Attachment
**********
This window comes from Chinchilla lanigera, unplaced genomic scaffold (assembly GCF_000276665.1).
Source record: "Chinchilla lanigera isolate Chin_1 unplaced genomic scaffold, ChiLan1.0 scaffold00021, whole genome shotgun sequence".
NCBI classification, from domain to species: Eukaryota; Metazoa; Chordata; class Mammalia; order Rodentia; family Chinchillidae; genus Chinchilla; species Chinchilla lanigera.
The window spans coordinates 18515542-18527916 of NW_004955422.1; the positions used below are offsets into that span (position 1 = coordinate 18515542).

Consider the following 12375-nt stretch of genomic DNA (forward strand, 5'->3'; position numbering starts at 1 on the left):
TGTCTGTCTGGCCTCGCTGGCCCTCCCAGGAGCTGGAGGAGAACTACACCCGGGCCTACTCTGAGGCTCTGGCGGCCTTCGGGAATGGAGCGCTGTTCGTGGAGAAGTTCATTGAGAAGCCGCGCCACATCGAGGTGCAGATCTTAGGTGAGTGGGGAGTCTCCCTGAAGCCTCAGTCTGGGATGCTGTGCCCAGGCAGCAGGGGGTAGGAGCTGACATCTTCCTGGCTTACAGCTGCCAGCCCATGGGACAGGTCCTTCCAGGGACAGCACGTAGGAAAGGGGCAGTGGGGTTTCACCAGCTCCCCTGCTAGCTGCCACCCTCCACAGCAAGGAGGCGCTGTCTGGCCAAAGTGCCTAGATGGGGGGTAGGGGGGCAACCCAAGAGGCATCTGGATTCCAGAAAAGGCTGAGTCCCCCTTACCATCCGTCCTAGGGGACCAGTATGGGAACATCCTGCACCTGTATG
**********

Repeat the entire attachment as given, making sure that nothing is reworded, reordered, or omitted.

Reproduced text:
This window comes from Chinchilla lanigera, unplaced genomic scaffold (assembly GCF_000276665.1).
Source record: "Chinchilla lanigera isolate Chin_1 unplaced genomic scaffold, ChiLan1.0 scaffold00021, whole genome shotgun sequence".
NCBI classification, from domain to species: Eukaryota; Metazoa; Chordata; class Mammalia; order Rodentia; family Chinchillidae; genus Chinchilla; species Chinchilla lanigera.
The window spans coordinates 18515542-18527916 of NW_004955422.1; the positions used below are offsets into that span (position 1 = coordinate 18515542).

Consider the following 12375-nt stretch of genomic DNA (forward strand, 5'->3'; position numbering starts at 1 on the left):
TGTCTGTCTGGCCTCGCTGGCCCTCCCAGGAGCTGGAGGAGAACTACACCCGGGCCTACTCTGAGGCTCTGGCGGCCTTCGGGAATGGAGCGCTGTTCGTGGAGAAGTTCATTGAGAAGCCGCGCCACATCGAGGTGCAGATCTTAGGTGAGTGGGGAGTCTCCCTGAAGCCTCAGTCTGGGATGCTGTGCCCAGGCAGCAGGGGGTAGGAGCTGACATCTTCCTGGCTTACAGCTGCCAGCCCATGGGACAGGTCCTTCCAGGGACAGCACGTAGGAAAGGGGCAGTGGGGTTTCACCAGCTCCCCTGCTAGCTGCCACCCTCCACAGCAAGGAGGCGCTGTCTGGCCAAAGTGCCTAGATGGGGGGTAGGGGGGCAACCCAAGAGGCATCTGGATTCCAGAAAAGGCTGAGTCCCCCTTACCATCCGTCCTAGGGGACCAGTATGGGAACATCCTGCACCTGTATG